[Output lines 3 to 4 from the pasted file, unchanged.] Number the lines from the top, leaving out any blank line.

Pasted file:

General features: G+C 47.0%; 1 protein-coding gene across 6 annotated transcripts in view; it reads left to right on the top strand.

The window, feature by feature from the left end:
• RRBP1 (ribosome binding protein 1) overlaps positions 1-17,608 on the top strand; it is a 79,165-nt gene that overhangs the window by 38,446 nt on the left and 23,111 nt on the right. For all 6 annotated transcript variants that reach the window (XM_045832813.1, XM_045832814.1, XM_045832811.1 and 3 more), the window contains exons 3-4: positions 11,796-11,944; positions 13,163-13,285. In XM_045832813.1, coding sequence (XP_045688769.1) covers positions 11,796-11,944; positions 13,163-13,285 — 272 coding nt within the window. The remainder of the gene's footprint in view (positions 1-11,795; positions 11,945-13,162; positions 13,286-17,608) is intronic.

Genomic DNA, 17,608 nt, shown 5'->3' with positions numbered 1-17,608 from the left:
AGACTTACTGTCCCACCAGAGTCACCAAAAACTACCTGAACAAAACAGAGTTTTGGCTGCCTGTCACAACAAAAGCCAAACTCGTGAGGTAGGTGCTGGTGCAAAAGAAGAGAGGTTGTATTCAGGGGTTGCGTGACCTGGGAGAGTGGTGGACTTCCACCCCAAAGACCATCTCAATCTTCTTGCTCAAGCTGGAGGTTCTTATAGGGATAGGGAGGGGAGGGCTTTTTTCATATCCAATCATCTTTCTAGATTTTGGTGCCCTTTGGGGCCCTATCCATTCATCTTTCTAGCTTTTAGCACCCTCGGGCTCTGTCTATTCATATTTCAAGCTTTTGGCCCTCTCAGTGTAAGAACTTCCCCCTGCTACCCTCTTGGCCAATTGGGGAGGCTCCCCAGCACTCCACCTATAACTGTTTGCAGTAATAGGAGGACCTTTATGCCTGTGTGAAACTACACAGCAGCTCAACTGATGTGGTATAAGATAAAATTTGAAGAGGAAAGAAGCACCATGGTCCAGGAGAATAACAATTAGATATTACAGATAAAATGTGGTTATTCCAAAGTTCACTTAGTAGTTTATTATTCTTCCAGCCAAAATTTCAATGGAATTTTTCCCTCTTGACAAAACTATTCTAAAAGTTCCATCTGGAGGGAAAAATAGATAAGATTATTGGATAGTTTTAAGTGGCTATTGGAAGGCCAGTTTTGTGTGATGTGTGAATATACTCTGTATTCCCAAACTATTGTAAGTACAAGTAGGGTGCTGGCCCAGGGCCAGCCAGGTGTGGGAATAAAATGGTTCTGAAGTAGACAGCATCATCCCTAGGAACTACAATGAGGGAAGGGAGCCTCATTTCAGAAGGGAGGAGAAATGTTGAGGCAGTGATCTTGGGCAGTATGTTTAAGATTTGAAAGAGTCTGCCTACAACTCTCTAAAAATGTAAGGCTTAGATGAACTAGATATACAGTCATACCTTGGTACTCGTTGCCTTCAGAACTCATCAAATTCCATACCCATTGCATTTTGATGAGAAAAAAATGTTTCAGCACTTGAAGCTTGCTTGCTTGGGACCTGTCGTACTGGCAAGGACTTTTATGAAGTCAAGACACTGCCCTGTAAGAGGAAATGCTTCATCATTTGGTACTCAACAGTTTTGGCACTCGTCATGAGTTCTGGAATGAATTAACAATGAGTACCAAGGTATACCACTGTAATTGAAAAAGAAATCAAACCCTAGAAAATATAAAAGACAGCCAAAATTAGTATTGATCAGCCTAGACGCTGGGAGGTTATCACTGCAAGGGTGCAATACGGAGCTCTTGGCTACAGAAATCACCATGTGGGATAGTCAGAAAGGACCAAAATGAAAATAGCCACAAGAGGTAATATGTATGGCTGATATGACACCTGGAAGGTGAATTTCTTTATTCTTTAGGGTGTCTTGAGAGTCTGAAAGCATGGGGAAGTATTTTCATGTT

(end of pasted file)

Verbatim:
• RRBP1 (ribosome binding protein 1) overlaps positions 1-17,608 on the top strand; it is a 79,165-nt gene that overhangs the window by 38,446 nt on the left and 23,111 nt on the right. For all 6 annotated transcript variants that reach the window (XM_045832813.1, XM_045832814.1, XM_045832811.1 and 3 more), the window contains exons 3-4: positions 11,796-11,944; positions 13,163-13,285. In XM_045832813.1, coding sequence (XP_045688769.1) covers positions 11,796-11,944; positions 13,163-13,285 — 272 coding nt within the window. The remainder of the gene's footprint in view (positions 1-11,795; positions 11,945-13,162; positions 13,286-17,608) is intronic.

Genomic DNA, 17,608 nt, shown 5'->3' with positions numbered 1-17,608 from the left: